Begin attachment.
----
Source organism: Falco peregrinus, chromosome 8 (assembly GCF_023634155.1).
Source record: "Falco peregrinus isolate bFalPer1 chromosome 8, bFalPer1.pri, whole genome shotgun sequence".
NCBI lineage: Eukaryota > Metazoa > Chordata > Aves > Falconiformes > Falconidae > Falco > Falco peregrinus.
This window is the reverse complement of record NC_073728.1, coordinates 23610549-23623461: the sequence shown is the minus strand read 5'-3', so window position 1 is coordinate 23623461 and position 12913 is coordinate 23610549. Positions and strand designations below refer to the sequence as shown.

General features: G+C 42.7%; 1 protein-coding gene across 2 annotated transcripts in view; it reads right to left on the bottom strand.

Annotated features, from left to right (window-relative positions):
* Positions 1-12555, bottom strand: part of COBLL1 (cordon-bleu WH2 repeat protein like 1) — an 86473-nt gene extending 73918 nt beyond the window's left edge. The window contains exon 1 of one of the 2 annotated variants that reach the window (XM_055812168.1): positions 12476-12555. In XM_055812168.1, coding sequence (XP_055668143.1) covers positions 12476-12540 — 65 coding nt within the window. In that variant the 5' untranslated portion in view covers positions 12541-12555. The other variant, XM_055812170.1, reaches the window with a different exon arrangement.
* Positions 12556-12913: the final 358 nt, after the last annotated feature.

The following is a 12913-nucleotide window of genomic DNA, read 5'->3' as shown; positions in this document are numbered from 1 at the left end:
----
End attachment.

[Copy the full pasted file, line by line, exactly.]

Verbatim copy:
Source organism: Falco peregrinus, chromosome 8 (assembly GCF_023634155.1).
Source record: "Falco peregrinus isolate bFalPer1 chromosome 8, bFalPer1.pri, whole genome shotgun sequence".
NCBI lineage: Eukaryota > Metazoa > Chordata > Aves > Falconiformes > Falconidae > Falco > Falco peregrinus.
This window is the reverse complement of record NC_073728.1, coordinates 23610549-23623461: the sequence shown is the minus strand read 5'-3', so window position 1 is coordinate 23623461 and position 12913 is coordinate 23610549. Positions and strand designations below refer to the sequence as shown.

General features: G+C 42.7%; 1 protein-coding gene across 2 annotated transcripts in view; it reads right to left on the bottom strand.

Annotated features, from left to right (window-relative positions):
* Positions 1-12555, bottom strand: part of COBLL1 (cordon-bleu WH2 repeat protein like 1) — an 86473-nt gene extending 73918 nt beyond the window's left edge. The window contains exon 1 of one of the 2 annotated variants that reach the window (XM_055812168.1): positions 12476-12555. In XM_055812168.1, coding sequence (XP_055668143.1) covers positions 12476-12540 — 65 coding nt within the window. In that variant the 5' untranslated portion in view covers positions 12541-12555. The other variant, XM_055812170.1, reaches the window with a different exon arrangement.
* Positions 12556-12913: the final 358 nt, after the last annotated feature.

The following is a 12913-nucleotide window of genomic DNA, read 5'->3' as shown; positions in this document are numbered from 1 at the left end: